Implementing a Social Justice Framework in an Introduction to Archives Course: Lessons from Both Sides of the Classroom
Published Web Locationhttps://doi.org/10.5070/D482011846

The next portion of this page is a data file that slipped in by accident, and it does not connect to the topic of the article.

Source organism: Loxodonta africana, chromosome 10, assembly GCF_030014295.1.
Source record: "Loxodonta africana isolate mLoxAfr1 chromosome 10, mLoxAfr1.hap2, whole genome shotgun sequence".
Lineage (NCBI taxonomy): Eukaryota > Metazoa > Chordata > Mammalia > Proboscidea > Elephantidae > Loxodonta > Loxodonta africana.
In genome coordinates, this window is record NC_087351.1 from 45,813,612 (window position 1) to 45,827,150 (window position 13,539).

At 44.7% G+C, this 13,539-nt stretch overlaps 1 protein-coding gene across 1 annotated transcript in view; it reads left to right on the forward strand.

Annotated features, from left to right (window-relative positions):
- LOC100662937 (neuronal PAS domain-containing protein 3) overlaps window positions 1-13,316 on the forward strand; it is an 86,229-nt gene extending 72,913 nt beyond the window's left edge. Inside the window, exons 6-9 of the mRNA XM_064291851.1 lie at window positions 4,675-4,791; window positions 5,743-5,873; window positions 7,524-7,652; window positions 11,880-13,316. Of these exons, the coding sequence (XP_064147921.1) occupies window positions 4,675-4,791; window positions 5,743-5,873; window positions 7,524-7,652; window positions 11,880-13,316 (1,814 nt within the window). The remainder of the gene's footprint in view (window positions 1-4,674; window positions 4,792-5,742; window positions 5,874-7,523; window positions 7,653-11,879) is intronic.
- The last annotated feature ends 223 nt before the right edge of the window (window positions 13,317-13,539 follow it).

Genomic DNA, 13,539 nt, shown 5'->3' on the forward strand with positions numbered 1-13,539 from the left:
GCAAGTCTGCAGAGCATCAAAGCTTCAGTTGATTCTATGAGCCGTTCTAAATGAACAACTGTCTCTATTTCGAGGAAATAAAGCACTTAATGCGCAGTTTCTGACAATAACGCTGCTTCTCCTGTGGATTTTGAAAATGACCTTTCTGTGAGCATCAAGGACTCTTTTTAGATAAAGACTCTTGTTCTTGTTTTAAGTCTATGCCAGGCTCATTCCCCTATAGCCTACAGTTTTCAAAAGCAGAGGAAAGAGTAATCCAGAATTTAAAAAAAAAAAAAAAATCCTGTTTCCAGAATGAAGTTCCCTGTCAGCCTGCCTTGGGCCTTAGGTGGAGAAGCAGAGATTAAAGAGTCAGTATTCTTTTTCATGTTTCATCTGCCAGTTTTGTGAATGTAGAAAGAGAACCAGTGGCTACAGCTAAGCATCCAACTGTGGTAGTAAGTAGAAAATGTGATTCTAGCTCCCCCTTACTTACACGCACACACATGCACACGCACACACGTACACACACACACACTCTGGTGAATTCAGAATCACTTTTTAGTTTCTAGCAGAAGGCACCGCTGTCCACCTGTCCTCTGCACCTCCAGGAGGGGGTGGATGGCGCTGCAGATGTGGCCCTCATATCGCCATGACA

Using the reflections of both the instructor and students on lesson plans from three course sessions, this paper argues that a social justice framework can be practically implemented in an introductory archives classroom such that students are imparted with both the rationale for classical Western archival concepts and functions and the modes to critique such functions from a social justice perspective. After a brief introduction summarizing course logistics and the action research methodology employed, this paper proposes a working definition of social justice and discuss in detail what constitutes a social justice pedagogical framework in archival education. Next, this paper describes and analyzes a small group exercise on the concepts of record, provenance, and creatorship, detailing ways in which students can be both taught prevailing archival concepts and encouraged to critique these concepts from a social justice perspective. This paper then addresses a group discussion concerning power, marginalization, and listening for whispers in the archives, revealing how records can be used in the classroom to illustrate complex theoretical concepts. This paper then discusses the effectiveness of an exercise using three real-life human rights case studies to impart the importance of ethical action in archival practice. In conclusion, the challenges of implementing this framework will be discussed as well as suggestions for future research.